Photo of Shearwater flying low over the water

Coastal Observation Seabird Survey Team (COASST)

Seabird mortality survey

The Coastal Observation and Seabird Survey Team started as a citizen science seabird monitoring program founded by Dr. Julia Parrish, a University of Washington professor, to generate baseline data to help assess patterns of seabird mortality due to natural and human-induced events across both time and space. Since the first surveys in 1999, COASST expanded from a nucleus of 5 beaches along the southern outer coast of Washington State to nearly 450 beaches spread across northern California, Oregon, Washington, and Alaska. From 12 stalwart participants who invented and refined the COASST system of carcass identification and protocol, as of 2021, COASST has grown to over 1,000 participants, creating the largest beached bird network in the world.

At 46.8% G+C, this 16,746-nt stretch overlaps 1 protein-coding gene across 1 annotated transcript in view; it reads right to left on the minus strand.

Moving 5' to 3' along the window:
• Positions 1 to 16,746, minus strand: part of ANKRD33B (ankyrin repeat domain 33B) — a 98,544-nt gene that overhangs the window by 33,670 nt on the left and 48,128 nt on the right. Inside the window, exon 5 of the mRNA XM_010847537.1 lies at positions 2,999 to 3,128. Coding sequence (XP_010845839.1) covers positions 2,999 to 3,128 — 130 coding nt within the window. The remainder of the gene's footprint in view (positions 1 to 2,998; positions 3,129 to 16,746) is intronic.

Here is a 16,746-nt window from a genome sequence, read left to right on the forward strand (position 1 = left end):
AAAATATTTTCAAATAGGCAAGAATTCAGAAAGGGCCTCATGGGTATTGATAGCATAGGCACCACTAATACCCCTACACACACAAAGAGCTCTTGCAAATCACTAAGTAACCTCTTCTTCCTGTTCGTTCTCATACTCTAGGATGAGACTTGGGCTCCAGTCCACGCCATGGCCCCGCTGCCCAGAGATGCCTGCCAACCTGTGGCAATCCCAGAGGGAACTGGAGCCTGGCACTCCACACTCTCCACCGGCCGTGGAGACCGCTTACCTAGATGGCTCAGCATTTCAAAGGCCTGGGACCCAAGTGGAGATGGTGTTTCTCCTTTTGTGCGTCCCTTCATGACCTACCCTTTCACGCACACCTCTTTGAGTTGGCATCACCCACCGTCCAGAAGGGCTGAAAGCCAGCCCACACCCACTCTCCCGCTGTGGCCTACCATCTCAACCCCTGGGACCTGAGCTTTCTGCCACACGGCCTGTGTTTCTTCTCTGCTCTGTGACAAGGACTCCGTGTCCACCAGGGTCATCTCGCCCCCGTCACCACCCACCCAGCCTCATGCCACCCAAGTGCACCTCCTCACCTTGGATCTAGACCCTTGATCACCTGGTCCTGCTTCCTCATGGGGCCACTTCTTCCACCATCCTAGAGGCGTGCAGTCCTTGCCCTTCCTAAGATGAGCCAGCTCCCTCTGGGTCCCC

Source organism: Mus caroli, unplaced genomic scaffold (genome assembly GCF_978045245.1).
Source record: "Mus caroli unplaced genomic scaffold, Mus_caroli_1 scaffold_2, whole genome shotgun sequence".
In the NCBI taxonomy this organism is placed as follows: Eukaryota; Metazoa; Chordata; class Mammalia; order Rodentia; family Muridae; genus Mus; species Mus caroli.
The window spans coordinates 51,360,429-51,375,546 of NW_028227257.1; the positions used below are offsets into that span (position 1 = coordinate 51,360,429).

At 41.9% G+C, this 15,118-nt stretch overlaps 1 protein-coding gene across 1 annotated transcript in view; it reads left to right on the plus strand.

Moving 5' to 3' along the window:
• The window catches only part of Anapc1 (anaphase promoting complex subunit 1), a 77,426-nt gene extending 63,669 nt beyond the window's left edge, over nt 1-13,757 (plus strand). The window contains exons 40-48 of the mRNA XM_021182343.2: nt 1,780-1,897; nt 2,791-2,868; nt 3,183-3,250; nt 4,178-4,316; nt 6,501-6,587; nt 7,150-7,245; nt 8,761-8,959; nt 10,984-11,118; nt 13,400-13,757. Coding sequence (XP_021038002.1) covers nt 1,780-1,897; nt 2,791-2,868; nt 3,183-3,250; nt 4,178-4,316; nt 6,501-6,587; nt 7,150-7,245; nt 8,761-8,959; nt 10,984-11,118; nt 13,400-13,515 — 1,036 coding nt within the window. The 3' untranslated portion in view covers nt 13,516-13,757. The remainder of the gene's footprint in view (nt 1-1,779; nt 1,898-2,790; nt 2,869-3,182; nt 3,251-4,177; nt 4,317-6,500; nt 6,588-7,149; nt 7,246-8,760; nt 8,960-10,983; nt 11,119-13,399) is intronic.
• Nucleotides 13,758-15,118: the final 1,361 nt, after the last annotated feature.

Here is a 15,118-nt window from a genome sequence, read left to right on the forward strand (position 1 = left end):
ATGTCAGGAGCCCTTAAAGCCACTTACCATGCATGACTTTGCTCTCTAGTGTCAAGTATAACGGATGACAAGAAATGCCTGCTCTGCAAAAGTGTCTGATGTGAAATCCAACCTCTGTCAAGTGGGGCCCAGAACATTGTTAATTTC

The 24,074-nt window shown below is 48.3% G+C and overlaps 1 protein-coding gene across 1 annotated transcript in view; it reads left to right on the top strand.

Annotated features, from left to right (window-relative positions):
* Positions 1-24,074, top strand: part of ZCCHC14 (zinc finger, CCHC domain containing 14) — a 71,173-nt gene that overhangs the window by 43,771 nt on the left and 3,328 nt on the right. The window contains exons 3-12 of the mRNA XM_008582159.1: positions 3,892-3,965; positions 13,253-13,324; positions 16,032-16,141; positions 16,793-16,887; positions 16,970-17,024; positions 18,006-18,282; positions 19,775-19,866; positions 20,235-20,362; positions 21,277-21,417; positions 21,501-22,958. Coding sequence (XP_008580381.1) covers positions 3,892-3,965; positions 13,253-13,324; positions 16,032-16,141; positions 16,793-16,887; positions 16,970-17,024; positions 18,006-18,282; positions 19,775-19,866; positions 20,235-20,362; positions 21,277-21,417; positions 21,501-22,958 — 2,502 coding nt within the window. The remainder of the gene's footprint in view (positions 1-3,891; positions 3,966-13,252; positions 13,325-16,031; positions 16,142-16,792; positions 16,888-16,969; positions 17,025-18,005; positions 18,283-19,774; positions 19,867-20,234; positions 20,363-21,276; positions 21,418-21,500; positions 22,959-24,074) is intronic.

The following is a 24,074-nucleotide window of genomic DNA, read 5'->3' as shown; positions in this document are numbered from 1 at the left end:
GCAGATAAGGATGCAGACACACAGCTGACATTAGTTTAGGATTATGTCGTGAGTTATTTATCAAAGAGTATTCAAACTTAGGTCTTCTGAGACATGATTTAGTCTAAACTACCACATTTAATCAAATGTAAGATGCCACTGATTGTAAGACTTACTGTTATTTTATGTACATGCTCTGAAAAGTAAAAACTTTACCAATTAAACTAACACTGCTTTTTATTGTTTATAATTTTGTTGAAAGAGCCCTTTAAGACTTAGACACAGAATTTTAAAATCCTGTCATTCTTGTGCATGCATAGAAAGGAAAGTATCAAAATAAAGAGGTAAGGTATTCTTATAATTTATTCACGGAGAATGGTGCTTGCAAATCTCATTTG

COASST ebeys landing sabines gull photo
Sabine’s Gull

Many Sound Water Stewards that are COASSTers started after Dr. Julia Parrish was the motivating Keynote Speaker at Sound Waters University in February 2006 in Coupeville.

In 2014, COASST added a marine debris data collection module and is now gathering a great deal of information about the debris found on beaches throughout the region.

Volunteers, typically in teams of two, survey their selected or assigned beach monthly, looking for dead seabirds OR marine debris (large, medium or small) and use COASST formatted datasheets to document then upload data to the COASST dataset. Monthly surveys are the backbone of this program. By building a baseline record of the amount of marine debris or number of beached birds washing up on local coastlines, we can see what is ‘normal’ and detect unusual events as they occur. Training is required; the training schedule is available on the COASST website.

COASST website & videos

Watch videos to see what COASST is finding, locate datasheets and forms, or learn more about COASST at their website.